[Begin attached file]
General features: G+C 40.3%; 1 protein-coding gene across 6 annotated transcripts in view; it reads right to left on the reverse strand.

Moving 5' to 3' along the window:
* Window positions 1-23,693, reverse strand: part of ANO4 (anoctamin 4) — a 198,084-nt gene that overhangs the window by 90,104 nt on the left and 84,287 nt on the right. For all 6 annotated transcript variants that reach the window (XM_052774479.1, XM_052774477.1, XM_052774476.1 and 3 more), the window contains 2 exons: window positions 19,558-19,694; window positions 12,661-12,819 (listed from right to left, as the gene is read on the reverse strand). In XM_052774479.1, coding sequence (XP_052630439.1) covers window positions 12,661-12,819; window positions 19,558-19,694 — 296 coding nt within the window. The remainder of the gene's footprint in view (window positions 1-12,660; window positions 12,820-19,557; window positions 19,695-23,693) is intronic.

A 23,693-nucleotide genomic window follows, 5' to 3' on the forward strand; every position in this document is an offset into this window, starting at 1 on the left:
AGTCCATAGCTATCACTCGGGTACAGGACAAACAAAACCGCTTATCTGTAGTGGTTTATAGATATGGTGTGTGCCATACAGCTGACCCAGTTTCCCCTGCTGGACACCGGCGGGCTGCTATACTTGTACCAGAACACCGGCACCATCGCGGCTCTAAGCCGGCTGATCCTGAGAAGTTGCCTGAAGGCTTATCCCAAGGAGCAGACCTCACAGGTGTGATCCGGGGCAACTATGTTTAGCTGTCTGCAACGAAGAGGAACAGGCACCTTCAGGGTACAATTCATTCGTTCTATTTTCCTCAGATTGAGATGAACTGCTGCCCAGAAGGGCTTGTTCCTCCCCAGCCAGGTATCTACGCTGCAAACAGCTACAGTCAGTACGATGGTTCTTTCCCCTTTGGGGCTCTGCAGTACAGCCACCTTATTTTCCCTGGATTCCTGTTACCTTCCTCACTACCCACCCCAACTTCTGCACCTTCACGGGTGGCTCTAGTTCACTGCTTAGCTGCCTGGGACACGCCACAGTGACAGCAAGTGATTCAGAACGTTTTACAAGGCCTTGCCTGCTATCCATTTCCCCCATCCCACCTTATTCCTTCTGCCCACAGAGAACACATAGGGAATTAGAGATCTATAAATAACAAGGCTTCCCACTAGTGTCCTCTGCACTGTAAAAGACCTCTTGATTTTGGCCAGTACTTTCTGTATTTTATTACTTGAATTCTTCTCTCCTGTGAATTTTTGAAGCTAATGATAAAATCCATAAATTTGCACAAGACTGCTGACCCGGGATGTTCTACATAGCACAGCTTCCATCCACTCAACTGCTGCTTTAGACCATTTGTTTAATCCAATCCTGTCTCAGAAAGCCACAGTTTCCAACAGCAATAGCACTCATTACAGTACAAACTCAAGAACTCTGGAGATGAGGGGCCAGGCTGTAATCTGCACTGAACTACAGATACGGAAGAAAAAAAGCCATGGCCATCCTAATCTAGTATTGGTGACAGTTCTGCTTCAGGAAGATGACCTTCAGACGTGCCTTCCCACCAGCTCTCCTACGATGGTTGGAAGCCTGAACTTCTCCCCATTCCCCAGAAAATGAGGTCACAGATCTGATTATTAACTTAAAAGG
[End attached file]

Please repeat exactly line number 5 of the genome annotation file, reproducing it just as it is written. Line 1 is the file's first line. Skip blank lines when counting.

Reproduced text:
AGTCCATAGCTATCACTCGGGTACAGGACAAACAAAACCGCTTATCTGTAGTGGTTTATAGATATGGTGTGTGCCATACAGCTGACCCAGTTTCCCCTGCTGGACACCGGCGGGCTGCTATACTTGTACCAGAACACCGGCACCATCGCGGCTCTAAGCCGGCTGATCCTGAGAAGTTGCCTGAAGGCTTATCCCAAGGAGCAGACCTCACAGGTGTGATCCGGGGCAACTATGTTTAGCTGTCTGCAACGAAGAGGAACAGGCACCTTCAGGGTACAATTCATTCGTTCTATTTTCCTCAGATTGAGATGAACTGCTGCCCAGAAGGGCTTGTTCCTCCCCAGCCAGGTATCTACGCTGCAAACAGCTACAGTCAGTACGATGGTTCTTTCCCCTTTGGGGCTCTGCAGTACAGCCACCTTATTTTCCCTGGATTCCTGTTACCTTCCTCACTACCCACCCCAACTTCTGCACCTTCACGGGTGGCTCTAGTTCACTGCTTAGCTGCCTGGGACACGCCACAGTGACAGCAAGTGATTCAGAACGTTTTACAAGGCCTTGCCTGCTATCCATTTCCCCCATCCCACCTTATTCCTTCTGCCCACAGAGAACACATAGGGAATTAGAGATCTATAAATAACAAGGCTTCCCACTAGTGTCCTCTGCACTGTAAAAGACCTCTTGATTTTGGCCAGTACTTTCTGTATTTTATTACTTGAATTCTTCTCTCCTGTGAATTTTTGAAGCTAATGATAAAATCCATAAATTTGCACAAGACTGCTGACCCGGGATGTTCTACATAGCACAGCTTCCATCCACTCAACTGCTGCTTTAGACCATTTGTTTAATCCAATCCTGTCTCAGAAAGCCACAGTTTCCAACAGCAATAGCACTCATTACAGTACAAACTCAAGAACTCTGGAGATGAGGGGCCAGGCTGTAATCTGCACTGAACTACAGATACGGAAGAAAAAAAGCCATGGCCATCCTAATCTAGTATTGGTGACAGTTCTGCTTCAGGAAGATGACCTTCAGACGTGCCTTCCCACCAGCTCTCCTACGATGGTTGGAAGCCTGAACTTCTCCCCATTCCCCAGAAAATGAGGTCACAGATCTGATTATTAACTTAAAAGG